action/example :: interview :: Jazz for Peace, Profile of Rick DellaRatta
by Suneeta Kaimal
At age 8 in Schenectady, New York, Rick
DellaRatta began playing the piano in secret. DellaRatta remembers, “I
felt I was on a creative journey – but then was caught and brought in to
take lessons.” Years later he stumbled upon jazz records, stacked in a
library. Shocked by the number of records amassed in this unknown
collection, he began to listen to them.
“I felt an affinity to my original journey began while playing
piano, but also felt a creative link and a relation between the art form
[jazz] and my own. My improvisational style was similar to jazz. There was
no option – it was a natural affinity.”
On October 4, 2001, the first concert Jazz for Peace concert was
held in upstate New York at the Troy Savings Bank Musical Hall in Troy,
New York. Puerto Rican Eddie Gomez on bass, Cuban sax player Paquito
D'Rivera and American drummer Lenny White joined keyboardist DellaRatta.
DellaRatta recalls, “After the first concert, the tremendous response
from the public and in the press propelled the project forward.” Jazz
for Peace was born.
On September 25, 2002, DellaRatta was invited to lead a band of
Israeli, Middle Eastern, European, Asian and American jazz musicians in a
concert at the UN. Despite poor promotion by the UN, the performance
reverberated around the
“In college, I saw a link between the classical, contemporary and jazz styles. I felt a responsibility to the art form of jazz – America’s greatest art form that Americans do not even know about. If I wasn’t going to step up – who was? I began taking advantage of opportunities to play jazz at the expense of more commercial shows, often canceling profits and always sacrificing income. But I felt it was my lot in life. Jazz artists must be patrons of the arts; we are expected to support the art form because the public is stuck in a cross between ignorance and helplessness.”
In 1994, Rick recorded his first album, Take it or Leave It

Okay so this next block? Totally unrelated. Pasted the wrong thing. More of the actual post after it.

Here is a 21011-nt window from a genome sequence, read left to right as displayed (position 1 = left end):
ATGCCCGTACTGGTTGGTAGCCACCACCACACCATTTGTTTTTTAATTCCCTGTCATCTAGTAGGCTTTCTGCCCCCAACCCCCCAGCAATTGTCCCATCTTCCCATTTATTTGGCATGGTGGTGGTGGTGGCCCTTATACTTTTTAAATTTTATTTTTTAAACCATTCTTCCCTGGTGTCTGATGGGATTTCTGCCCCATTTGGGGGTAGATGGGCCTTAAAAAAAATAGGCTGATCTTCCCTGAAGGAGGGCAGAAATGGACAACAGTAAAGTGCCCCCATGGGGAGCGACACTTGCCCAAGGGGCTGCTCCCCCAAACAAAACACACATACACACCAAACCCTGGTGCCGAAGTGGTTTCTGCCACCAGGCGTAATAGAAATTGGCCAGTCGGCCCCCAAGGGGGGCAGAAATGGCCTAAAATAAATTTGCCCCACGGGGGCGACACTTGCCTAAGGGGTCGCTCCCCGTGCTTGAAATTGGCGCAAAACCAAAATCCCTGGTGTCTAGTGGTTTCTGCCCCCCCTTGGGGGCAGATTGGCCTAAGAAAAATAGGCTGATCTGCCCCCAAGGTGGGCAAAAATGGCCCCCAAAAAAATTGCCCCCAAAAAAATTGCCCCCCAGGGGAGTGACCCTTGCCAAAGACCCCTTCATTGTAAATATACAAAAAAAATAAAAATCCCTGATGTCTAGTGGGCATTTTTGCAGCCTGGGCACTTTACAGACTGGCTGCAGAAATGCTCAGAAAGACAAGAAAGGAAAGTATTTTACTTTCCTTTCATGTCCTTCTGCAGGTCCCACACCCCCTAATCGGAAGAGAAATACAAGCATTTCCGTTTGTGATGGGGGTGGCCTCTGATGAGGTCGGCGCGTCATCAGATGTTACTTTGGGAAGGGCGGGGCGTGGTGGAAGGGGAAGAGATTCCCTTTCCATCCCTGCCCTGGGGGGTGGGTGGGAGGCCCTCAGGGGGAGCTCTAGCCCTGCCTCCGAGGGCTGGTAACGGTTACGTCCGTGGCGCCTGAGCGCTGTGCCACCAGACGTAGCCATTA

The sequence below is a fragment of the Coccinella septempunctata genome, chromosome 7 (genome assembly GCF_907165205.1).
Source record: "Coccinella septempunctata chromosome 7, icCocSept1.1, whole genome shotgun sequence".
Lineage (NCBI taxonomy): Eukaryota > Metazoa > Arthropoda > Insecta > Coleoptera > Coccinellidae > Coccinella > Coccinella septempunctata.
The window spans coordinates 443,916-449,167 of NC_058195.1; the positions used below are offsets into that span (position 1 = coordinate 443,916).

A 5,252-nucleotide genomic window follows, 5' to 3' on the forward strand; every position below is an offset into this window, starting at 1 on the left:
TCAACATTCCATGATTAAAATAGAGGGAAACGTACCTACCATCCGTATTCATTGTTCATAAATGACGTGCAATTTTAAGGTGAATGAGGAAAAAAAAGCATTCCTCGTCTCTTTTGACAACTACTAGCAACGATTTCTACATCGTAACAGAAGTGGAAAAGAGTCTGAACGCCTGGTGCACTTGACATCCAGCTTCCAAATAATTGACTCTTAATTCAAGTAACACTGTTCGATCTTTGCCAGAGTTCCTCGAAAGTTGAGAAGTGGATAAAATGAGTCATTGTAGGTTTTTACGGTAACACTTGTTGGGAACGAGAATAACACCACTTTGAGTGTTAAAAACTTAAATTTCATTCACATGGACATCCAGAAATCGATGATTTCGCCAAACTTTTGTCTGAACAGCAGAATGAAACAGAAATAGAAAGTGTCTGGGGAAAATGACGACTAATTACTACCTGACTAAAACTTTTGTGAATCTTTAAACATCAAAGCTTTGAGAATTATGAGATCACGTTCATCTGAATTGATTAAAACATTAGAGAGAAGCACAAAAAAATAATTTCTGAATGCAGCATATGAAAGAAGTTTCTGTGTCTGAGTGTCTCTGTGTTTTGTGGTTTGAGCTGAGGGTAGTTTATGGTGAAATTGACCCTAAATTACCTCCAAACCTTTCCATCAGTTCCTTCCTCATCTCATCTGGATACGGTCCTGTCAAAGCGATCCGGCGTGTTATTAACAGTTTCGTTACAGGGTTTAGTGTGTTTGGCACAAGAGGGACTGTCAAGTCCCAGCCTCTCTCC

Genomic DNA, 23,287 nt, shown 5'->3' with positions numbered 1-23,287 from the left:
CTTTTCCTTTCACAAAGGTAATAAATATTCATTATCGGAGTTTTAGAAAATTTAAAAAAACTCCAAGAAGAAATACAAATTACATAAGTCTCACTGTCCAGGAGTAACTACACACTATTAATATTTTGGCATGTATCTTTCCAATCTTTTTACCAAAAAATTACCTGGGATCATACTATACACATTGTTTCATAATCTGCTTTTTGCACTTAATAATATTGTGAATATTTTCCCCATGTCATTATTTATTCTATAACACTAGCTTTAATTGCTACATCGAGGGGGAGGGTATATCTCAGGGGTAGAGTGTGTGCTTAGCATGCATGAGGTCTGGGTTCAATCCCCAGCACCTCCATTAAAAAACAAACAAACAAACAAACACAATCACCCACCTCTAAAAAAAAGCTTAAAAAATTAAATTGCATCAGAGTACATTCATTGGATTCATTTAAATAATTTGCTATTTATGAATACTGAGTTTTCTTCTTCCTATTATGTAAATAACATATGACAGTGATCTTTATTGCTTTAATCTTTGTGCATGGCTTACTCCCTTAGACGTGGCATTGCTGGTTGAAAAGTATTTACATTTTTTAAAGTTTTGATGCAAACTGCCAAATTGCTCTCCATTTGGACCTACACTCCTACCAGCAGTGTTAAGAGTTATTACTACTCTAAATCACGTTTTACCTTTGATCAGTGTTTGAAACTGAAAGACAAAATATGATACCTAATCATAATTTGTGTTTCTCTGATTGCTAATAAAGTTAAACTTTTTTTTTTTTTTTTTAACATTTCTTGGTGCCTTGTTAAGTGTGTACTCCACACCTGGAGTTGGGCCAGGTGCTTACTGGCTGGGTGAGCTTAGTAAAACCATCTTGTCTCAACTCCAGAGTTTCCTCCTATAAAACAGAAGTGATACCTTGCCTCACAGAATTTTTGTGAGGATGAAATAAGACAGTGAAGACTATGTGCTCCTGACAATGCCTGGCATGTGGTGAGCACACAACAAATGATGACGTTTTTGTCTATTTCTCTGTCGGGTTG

with Dave Lieberman on saxophone and Lenny White on drums. The release of
this CD led to performance opportunities in Japan, Brazil and in New York
at the Blue Note, Birdland and the Five Spot. He released a second CD,
Thought Provoking, in June 1997 on Stella Records, featuring Eddie
Gomez on bass, with Lieberman and White.
DellaRatta continued to travel world to play music – Japan, Hong
Kong, Bulgaria, Bolivia, Brazil, Canada, Iceland, Italy, Norway, Sweden,
Finland, Switzerland and Germany, but very rarely in the United States.
Struck by this disparity he mused, “How strange that jazz artists
greatest performances are not in their own country. On my tour of the
world, I discovered that jazz was embraced, respected, and studied. I
thought it was odd I had been to Japan six times, but never played in
In 2000, DellaRatta’s world tours took on political aspirations as
he began to increasingly notice conflicts around the world. The constant
media barrage on the Israeli-Palestinian conflict and the seeming the
futility of the situation had a great impact.
“I thought how easily we could bring people together through
jazz. George Bush couldn’t do it, Ariel Sharon couldn’t do it, Yasser
Arafat couldn’t do it, but jazz could. What began as an off-hand comment
to a colleague became a revelation that we could bring together, tour the
Middle East and places of conflict and demonstrate that we can get along
in a positive way and build relationships.”
The events of September 11 both fueled and augmented this vision.
DellaRatta explains, “After 9-11 Americans realized that problems in
the world could affect them.”
Inspired to act and affect change, DellaRatta composed and read a poem entitled “Jazz for Peace,” on Sept 26, 2001 at the Savannah Jazz Festival. The crowd of over 5,000 responded warmly to his words, encouraging DellaRatta to spread his message and instigating the Jazz for Peace movement.
Jazz for Peace began performing weekly benefits concerts in Duke
Ellington’s old haunt, Jazz on the Park, in New York City. Volunteers
select organizations which they feel reflect the same values Jazz for
Peace promotes. The concerts are performed at no cost to the
organizations, who receive the proceeds and related donations. To date,